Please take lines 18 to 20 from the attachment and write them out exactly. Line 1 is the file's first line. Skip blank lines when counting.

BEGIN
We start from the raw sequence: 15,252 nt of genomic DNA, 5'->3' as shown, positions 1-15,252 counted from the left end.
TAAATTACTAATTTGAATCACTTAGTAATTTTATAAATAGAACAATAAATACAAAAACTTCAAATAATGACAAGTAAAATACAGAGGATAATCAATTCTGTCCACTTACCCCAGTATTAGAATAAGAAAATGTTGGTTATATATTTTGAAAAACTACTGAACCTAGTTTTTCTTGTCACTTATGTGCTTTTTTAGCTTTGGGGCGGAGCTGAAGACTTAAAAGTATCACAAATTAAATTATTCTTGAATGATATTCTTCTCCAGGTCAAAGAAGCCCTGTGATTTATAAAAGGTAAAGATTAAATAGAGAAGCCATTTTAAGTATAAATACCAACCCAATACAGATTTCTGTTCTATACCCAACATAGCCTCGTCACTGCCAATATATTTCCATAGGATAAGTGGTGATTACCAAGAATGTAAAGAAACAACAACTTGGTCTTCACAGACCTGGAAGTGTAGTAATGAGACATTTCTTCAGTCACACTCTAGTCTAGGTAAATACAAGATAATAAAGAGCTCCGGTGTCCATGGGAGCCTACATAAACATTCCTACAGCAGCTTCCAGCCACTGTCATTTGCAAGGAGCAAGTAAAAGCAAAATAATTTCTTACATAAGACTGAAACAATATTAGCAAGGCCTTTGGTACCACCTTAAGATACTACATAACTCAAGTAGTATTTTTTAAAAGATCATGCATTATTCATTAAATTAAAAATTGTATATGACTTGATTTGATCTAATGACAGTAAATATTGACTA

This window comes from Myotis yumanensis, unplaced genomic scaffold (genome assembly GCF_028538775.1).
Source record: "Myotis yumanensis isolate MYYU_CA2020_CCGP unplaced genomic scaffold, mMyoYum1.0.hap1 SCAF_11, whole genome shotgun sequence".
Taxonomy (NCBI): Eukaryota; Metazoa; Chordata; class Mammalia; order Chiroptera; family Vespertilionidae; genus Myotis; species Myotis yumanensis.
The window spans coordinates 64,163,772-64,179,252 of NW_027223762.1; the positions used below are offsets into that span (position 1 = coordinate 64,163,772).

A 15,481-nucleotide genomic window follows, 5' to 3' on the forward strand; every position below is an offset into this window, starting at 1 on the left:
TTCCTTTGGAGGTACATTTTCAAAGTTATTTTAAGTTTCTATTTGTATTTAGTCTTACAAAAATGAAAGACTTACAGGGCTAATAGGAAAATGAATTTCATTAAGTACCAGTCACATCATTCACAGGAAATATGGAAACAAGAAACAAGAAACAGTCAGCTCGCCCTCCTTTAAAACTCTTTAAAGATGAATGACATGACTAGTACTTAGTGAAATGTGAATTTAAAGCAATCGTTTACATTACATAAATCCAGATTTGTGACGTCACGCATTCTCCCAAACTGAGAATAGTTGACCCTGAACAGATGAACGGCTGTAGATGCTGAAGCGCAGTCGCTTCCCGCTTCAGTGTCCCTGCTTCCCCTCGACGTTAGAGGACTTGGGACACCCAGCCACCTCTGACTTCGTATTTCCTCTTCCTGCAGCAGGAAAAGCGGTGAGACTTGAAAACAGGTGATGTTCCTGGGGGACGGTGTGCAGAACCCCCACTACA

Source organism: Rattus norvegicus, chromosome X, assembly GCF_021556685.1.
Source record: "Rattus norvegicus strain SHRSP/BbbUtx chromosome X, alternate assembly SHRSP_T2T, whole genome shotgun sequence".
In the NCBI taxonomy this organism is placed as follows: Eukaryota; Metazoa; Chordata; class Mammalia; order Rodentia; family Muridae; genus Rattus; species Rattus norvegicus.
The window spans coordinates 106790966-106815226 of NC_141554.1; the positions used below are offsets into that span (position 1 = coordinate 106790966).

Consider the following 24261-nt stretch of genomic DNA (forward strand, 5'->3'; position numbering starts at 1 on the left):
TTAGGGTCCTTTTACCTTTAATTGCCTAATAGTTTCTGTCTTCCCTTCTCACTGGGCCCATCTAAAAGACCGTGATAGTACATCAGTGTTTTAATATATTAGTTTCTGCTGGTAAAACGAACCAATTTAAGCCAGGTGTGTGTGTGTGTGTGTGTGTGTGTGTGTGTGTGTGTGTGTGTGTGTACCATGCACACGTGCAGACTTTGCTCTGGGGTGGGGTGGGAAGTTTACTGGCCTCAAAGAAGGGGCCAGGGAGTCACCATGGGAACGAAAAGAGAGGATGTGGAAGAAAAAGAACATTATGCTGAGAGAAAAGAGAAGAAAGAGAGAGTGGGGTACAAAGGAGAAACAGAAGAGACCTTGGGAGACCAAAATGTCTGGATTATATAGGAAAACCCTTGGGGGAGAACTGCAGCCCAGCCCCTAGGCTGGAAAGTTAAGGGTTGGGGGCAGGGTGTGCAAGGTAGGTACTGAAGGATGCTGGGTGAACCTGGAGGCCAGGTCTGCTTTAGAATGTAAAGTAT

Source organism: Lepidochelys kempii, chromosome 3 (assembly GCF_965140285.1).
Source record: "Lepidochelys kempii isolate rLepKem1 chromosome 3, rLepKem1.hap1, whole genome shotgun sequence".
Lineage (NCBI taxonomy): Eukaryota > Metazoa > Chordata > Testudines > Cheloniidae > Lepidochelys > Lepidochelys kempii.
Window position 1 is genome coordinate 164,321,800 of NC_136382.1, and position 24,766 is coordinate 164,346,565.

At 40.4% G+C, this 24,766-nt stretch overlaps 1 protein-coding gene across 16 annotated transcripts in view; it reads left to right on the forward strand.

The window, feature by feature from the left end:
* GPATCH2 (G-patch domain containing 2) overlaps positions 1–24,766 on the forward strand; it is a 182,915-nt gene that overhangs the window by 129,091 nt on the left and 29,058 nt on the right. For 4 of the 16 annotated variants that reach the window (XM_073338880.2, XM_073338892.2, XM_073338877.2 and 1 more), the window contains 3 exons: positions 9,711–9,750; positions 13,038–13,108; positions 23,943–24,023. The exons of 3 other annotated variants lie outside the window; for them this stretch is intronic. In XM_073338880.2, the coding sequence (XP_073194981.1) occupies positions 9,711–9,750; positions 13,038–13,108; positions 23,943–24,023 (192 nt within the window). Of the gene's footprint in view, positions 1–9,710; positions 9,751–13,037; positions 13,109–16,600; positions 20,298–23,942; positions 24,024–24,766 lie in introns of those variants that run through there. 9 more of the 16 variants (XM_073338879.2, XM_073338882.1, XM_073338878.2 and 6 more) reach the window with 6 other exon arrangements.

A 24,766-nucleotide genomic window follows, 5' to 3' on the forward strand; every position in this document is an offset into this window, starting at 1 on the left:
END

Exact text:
Window position 1 is genome coordinate 164,321,800 of NC_136382.1, and position 24,766 is coordinate 164,346,565.

At 40.4% G+C, this 24,766-nt stretch overlaps 1 protein-coding gene across 16 annotated transcripts in view; it reads left to right on the forward strand.

The window, feature by feature from the left end: